Deleting Instagram, Facebook and Twitter from my phone

On returning from the summer holidays, iPhone Screen Time showed that I had used my phone for over 4 hours a day.

I hated this idea. That 4 full hours each day in some way were glued to a small screen. There is plenty of facetime calls and zoom calls… but a large portion has become the mindless scrolling down through instagram in particular.

I immediately deleted instagram, facebook and twitter from my phone. I left some of the other apps that were getting a lot of use: WhatsApp, Chrome, Linkedin, Chess.com, YouTube.

It has been a week without Instagram, facebook and twitter. I have not noticed missing anything. I got a couple of emails from instagram saying “you have 3 new messages” – but I can still see instagram when I am at my laptop so it is not that I have left completely.

This week’s iphone usage…

Screen time this week is down 27% from last week (and down over 45% from my peak distraction week!)

It is still pretty high.

…and it is such a powerful distraction.

I pick up my phone to do 1 thing – make a call, send a message… and then spend 10-20 minutes doing a cycle through a couple of apps… I am addicted to deliberate distraction.

I tell myself that I have discipline. I have spent a lot of the last decade working on using time intentionally and effectively… and I am not able to cope with an iphone.

I worry for humanity.

If this distraction were making us kinder, better, more informed, more worldly-wise then this would be a gift. These distractions are not making me kinder… if anything more impatient and rude to those around me.

I have decided that I have a problem. I am addicted. I do not have intentional control over my usage of this device.

It has so many useful features that make my life better – the camera and video in my pocket, google maps is brilliant, facetime with family has been wonderful during Covid times, whatsapp allows coordination of groups and meetings… I will not be getting rid of the iphone.

I will be honest with myself and say that I am not in conscious control of my usage and I need to set limits for myself.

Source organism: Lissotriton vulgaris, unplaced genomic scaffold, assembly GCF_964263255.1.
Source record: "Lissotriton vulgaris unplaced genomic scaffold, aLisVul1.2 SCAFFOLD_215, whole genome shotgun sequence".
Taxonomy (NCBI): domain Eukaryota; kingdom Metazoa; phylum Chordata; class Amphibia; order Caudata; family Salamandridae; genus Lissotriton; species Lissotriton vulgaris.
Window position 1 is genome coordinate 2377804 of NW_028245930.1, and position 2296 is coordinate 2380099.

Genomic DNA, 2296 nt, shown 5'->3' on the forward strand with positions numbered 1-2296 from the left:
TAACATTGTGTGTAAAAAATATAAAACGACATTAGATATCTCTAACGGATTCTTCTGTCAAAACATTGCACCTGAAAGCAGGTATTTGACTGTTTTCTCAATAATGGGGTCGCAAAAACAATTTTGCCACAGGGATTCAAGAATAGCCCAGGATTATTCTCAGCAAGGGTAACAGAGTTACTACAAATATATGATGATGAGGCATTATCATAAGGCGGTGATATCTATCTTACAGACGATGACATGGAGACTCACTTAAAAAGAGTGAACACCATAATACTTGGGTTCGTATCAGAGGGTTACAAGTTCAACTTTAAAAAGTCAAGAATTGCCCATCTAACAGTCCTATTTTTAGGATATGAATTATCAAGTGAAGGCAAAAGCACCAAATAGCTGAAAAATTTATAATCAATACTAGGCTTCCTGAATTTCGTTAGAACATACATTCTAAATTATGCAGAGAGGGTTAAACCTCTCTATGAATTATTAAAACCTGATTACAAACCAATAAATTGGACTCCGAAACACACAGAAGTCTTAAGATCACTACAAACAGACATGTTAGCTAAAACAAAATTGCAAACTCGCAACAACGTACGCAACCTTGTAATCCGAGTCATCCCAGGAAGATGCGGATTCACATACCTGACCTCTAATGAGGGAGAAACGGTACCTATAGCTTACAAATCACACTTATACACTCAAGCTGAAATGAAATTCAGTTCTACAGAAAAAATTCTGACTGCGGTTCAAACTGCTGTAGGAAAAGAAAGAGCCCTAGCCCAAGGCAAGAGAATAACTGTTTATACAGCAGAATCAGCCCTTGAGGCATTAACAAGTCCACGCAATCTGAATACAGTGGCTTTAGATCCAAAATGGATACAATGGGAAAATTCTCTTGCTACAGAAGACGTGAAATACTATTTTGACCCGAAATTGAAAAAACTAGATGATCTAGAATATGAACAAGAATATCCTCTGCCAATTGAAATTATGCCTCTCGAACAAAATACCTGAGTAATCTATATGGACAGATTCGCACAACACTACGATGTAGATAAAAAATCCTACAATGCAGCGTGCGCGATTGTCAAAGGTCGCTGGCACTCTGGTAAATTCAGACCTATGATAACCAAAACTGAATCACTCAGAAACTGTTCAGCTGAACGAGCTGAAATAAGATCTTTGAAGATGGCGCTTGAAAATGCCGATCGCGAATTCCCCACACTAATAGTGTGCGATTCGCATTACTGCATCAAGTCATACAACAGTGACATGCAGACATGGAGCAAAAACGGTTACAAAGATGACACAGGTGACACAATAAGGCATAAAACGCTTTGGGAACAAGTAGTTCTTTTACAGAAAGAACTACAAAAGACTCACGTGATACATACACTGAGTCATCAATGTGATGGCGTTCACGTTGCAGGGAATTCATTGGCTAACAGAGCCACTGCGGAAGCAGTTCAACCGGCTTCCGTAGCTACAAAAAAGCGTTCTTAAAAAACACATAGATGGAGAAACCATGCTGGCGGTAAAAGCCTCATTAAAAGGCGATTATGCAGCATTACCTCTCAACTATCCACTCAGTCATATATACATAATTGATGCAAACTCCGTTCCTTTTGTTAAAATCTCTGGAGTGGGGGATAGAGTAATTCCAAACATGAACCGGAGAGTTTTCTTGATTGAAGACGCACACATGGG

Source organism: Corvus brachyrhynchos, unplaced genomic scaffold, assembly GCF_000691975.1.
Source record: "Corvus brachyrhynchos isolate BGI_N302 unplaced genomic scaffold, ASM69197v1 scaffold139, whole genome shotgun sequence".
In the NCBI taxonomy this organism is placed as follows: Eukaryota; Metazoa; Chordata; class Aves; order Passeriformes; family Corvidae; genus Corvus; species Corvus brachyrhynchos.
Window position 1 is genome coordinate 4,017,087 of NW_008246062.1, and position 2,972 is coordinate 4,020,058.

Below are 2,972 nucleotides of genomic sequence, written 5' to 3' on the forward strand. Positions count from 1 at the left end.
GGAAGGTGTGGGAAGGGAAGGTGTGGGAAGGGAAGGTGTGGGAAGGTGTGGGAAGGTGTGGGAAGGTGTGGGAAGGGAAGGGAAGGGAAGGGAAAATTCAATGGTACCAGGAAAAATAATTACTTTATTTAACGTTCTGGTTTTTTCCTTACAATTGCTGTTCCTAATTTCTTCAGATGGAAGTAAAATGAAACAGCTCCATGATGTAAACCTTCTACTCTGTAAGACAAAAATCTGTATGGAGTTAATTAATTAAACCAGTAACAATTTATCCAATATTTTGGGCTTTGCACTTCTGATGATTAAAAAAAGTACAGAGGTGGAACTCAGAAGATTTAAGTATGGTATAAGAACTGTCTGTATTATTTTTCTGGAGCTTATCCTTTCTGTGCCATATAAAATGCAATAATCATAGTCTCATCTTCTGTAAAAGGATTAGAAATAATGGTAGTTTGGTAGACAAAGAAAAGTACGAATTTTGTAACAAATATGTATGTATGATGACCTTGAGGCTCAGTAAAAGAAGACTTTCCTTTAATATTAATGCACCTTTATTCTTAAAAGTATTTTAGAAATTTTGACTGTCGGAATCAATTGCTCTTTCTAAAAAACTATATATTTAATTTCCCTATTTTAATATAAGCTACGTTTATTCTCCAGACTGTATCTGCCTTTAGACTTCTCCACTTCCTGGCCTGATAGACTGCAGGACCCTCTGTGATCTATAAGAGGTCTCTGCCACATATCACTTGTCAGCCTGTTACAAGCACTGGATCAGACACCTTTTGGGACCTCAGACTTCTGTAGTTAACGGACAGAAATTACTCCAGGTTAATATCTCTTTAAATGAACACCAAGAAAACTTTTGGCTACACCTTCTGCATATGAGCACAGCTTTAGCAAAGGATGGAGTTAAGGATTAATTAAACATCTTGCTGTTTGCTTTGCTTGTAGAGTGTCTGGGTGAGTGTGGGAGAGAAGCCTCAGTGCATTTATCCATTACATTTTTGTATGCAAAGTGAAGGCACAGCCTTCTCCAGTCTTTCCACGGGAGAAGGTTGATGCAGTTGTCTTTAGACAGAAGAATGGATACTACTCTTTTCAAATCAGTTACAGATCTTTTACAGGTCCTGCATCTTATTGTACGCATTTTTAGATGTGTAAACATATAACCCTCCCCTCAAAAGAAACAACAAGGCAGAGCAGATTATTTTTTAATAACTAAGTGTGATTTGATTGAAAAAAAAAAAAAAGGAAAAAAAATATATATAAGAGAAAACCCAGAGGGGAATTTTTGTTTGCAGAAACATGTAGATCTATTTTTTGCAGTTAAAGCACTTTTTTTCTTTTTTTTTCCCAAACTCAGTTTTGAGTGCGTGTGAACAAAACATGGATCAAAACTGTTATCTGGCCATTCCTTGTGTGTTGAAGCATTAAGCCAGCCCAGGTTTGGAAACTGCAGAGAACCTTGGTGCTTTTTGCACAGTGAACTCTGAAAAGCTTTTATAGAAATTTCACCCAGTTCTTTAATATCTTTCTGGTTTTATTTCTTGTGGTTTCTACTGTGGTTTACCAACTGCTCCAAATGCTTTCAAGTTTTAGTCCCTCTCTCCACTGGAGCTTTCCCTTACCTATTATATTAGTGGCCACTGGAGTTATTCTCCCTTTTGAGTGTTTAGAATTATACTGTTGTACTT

I don’t like admitting it, but I guess this is an addiction.

I don’t like the idea of being controlled by a little device.

…but I am not capable of using it… it uses me.

If You Want to Use Your Phone Less, First Figure Out Why

This is a summary of the article on the HBR blog: “If You Want to Use Your Phone Less, First Figure Out Why” by Marcello Russo, Ariane Ollier-Malaterre, Gabriele Morandin

4 Common Reasons People want to Use their Phone less

Many of us would like to spend less time attached to our phones. But to make a real change, you need to understand why you want to use your phone less. You’ll have a better chance of succeeding if you identify exactly what is motivating you.

Here are 4 common reasons people want to unplug and the most effective tip for each:

  1. Improving Work or Home Role Performance – keeping their phones out of sight provided them with the greatest results
  2. Establishing a Personal Digital Philosophy – Setting rules had a tremendous impact for this group. The rules people came up with ranged from no smartphone “outside of business hours” to “no phones at the dinner table.” As one commentator said, “My cellphone is a helpful business tool — I control it, it does not control me.”
  3. Minimizing Undesirable Social Behaviors – disabling push notifications to avoid interruptions during business or social interactions was described as very effective.
  4. Putting Family and Interpersonal Relationships First – Tracking their personal connectivity behaviors was considered an effective way to gain greater self-awareness, which was then used as motivation to change unwanted behaviors. Similarly, reminding themselves of their life priorities was particularly helpful to commentators with a salient family identity.